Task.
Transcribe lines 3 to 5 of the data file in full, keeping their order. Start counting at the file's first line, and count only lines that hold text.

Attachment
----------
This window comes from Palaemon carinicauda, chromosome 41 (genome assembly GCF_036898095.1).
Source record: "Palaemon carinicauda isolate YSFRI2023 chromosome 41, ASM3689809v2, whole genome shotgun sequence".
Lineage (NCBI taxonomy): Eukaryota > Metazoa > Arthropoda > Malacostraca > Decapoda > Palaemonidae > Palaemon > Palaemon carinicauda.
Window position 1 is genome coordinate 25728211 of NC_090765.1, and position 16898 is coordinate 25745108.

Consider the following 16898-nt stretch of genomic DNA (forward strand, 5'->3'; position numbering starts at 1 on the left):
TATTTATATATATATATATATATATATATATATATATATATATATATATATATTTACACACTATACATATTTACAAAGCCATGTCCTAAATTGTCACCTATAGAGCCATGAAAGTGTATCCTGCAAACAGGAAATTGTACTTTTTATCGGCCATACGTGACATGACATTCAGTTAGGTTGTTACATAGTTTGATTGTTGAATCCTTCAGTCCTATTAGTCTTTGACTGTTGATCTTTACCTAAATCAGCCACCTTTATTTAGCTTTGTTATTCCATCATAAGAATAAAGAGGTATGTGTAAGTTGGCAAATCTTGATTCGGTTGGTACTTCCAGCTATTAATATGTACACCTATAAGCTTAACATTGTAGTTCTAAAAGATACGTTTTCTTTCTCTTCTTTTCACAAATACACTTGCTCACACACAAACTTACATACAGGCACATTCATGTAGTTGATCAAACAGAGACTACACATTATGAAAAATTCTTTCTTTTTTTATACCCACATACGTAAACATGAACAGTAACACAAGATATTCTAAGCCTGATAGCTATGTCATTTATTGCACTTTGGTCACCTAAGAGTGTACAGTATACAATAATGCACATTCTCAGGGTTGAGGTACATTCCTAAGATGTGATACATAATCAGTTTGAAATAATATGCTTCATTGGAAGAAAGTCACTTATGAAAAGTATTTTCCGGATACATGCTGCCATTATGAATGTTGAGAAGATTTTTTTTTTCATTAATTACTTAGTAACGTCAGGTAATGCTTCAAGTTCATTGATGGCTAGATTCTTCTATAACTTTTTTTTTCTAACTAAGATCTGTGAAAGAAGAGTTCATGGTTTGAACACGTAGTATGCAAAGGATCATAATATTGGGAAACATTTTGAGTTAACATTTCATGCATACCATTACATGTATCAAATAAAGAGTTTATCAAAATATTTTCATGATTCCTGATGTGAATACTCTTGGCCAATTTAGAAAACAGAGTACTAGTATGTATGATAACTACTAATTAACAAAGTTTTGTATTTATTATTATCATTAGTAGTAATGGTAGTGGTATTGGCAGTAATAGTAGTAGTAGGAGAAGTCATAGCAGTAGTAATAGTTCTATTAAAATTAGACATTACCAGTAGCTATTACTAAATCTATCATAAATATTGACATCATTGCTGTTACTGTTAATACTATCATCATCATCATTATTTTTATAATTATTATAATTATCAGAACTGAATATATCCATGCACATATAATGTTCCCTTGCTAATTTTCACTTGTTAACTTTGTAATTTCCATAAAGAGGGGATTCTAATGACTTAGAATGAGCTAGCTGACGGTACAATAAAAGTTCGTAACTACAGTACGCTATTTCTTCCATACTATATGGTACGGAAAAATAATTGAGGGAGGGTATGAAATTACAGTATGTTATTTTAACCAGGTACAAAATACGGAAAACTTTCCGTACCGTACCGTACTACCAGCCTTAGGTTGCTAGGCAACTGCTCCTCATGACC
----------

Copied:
Lineage (NCBI taxonomy): Eukaryota > Metazoa > Arthropoda > Malacostraca > Decapoda > Palaemonidae > Palaemon > Palaemon carinicauda.
Window position 1 is genome coordinate 25728211 of NC_090765.1, and position 16898 is coordinate 25745108.

Consider the following 16898-nt stretch of genomic DNA (forward strand, 5'->3'; position numbering starts at 1 on the left):